This is one of my favorite books of all time because it is almost like two stories because first the boys and their dad sail around the Caribbean in their very own sailboat which I've always wanted to do. What tweenage boy read: target audience has the patience for that? Ben, Dylan, and Gerry are still mourning their mother's death when their dad decides to buy a boat and take them on a year-long sailing trip. This is a book that has me crying not just at the sad parts. The Great Wide Sea got some rave reviews when it was published back in 2010. Sailing from Florida, they spend every day together in very close quarters.
A great adventure yarn for teens, would probably be enjoyed by fans of Gary Paulsen. An easy recommendation for boys. Ben does not want to be on this trip, but he decides to step up and lead his two brothers through the storm. But then one day, their father disappears. After a violent storm, the boys awaken to find the boat has been pushed off-course and their father is missing. The descriptions were so detailed, that I could almost feel the boat rocking under my feet, the salty wind stinging my eyes, the brutal sun baking my skin, as if I were on there on the boat with them. They allow me to see sides of them that their father would never be let into.
One fell off a cliff. But what will they do when their dad decides to sell the house and sail around the Bahamas for a year? Ben's mom dies in a car accident. After law school, she and her husband moved to New Orleans where they both practiced law. No matter what happened the day before, you wake up and there is life and you have to do something about it. It was sad, uplifting, honest, endearing, engaging and many other superlatives I can't think of at the moment.
Ben, Dylan, and Gerry are still mourning their mother? She looked down at him and said, 'Are you my Noogie? Three of her sons read it immediately and liked it. Following the death of his wife, a father takes his three sons on a yearlong sailing trip. I could not put this book down and I highly recommend it for all Young Adult collections. I would certainly recommend this book to anyone who wants to read an adventure book with multiple battles for survival: weather, sea, and islands. The brothers adapt as best they can until one night their father disappears.
Dad sells everything, loads the 3 boys on a sailing boat, gives them extensive lessons on navigation and sailing, and takes them off to the Bahamas. Dad eventually develops a weird depression and decides to quit poetry all together. You wake up and there is the sun like always. This book is actually pretty easy but it also had a lot of weird relationships and it was very easy to read. They'll protest by falling asleep on your laptop.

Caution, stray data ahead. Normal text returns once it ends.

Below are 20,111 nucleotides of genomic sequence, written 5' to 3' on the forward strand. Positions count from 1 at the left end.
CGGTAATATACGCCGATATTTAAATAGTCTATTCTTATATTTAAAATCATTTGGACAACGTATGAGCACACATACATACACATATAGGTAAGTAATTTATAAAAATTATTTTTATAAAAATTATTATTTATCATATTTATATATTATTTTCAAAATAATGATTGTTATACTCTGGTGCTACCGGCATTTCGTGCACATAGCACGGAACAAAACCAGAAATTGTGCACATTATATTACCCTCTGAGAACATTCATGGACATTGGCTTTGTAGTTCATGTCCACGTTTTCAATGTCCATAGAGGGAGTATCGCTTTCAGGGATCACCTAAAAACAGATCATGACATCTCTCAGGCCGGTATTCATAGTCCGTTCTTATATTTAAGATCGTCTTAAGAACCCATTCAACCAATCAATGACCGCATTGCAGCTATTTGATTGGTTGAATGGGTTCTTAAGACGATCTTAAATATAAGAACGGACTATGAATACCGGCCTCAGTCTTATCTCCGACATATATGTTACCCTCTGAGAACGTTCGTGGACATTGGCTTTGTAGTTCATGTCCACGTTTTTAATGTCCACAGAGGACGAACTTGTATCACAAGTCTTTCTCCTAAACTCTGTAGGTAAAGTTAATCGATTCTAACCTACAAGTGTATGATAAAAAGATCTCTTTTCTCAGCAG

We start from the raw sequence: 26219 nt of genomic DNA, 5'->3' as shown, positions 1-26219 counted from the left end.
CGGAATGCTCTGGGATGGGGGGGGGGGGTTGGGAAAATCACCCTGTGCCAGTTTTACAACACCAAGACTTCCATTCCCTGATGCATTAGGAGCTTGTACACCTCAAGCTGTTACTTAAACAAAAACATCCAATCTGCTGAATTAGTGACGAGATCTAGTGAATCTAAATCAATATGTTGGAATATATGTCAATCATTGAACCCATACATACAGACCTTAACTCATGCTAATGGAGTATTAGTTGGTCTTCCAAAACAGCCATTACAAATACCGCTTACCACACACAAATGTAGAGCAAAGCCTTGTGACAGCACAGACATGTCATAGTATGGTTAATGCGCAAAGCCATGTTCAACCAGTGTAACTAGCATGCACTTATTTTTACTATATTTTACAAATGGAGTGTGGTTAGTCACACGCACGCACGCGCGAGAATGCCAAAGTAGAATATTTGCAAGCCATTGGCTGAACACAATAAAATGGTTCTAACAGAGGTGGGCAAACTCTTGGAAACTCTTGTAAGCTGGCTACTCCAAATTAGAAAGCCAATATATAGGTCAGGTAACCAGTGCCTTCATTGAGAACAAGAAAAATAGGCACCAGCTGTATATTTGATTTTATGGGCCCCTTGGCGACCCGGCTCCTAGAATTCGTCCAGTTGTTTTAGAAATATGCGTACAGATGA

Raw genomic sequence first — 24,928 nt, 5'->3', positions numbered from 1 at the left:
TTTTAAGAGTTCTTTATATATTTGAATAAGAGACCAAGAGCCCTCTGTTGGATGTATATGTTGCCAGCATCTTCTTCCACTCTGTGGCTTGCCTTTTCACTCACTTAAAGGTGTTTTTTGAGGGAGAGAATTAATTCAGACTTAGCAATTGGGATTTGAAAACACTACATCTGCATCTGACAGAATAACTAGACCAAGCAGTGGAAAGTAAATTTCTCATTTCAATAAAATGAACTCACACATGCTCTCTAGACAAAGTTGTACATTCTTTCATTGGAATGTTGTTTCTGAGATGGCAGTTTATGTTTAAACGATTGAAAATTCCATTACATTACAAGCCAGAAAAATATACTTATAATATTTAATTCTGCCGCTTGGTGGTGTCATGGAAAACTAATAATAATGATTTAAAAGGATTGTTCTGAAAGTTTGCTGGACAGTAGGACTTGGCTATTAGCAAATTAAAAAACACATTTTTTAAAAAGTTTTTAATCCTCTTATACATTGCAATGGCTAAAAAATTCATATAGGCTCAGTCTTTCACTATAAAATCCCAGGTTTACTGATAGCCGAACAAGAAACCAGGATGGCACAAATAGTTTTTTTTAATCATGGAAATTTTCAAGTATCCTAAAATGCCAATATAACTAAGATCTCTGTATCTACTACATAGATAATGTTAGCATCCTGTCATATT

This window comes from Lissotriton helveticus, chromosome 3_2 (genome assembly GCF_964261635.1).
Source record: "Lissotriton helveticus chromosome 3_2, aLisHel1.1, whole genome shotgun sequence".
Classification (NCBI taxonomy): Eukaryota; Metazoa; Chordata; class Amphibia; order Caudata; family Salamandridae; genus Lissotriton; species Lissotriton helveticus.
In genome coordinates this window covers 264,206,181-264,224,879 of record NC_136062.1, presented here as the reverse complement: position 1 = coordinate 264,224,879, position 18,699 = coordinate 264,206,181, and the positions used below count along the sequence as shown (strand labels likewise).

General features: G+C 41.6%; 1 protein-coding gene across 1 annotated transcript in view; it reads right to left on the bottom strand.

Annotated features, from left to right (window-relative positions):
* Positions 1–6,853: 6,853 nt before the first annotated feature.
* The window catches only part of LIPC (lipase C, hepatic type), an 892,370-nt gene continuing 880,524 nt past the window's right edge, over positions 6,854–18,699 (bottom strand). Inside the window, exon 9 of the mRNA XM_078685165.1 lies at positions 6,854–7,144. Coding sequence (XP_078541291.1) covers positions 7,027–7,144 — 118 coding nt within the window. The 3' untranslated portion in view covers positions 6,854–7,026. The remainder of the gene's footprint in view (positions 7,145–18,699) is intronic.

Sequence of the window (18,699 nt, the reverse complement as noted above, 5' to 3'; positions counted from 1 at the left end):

The father loses himself in the boat after her death and the boys get dragged into his nightmare. I don't think I could have handled it if they family had broken apart after her death. First his mom dies, shaking his family to its core. They have little time to contemplate this as a huge storms hits and changes everything. They sail through the storm as best they can. After their mother dies in an accident, their father deals with his grief by selling the house and all their possessions, forcing his three sons to leave their lives behind and move onto the sailboat for a year long trip through the islands that make up the Bahamas. I think Herlong did a wonderful job capturing the parent-teenager dynamics in a realistic manner.
A dad, with his three sons, ages 5 to 15, embark on a year-long sail in the Bahamas, with the intent to recover from the death of wife and mother. Their was the two other ones I mentioned earlier and their were alot of flashbacks that told the story of their childhood and how their mom died and what happened after that and how their dad came to decide to take them on this vacation. You do it without looking. Herlong clearly knows her boat terminology well, but I felt left out at times, as it was jargon to me. Ben, at 15-years-old, has an incredibly tense and combative relationship with his father.
Being able to flip back to the picture would have been helpful to visualize what was going on. The lapping of the waves. A touching and thought provoking read — highly recommended. In typical bildungsroman fashion he must pass through the journey to manhood and what he learns I loved this book! Left alone, they must band together for survival. I could picture myself in each of their shoes going through everything that happened. Then they are saved and they find their dad again who explains that he bumbed his head in trying to fix the motor and he woke up drifting in the middle of the ocean. We assume that their dad committed suicide and the boys fight for survival.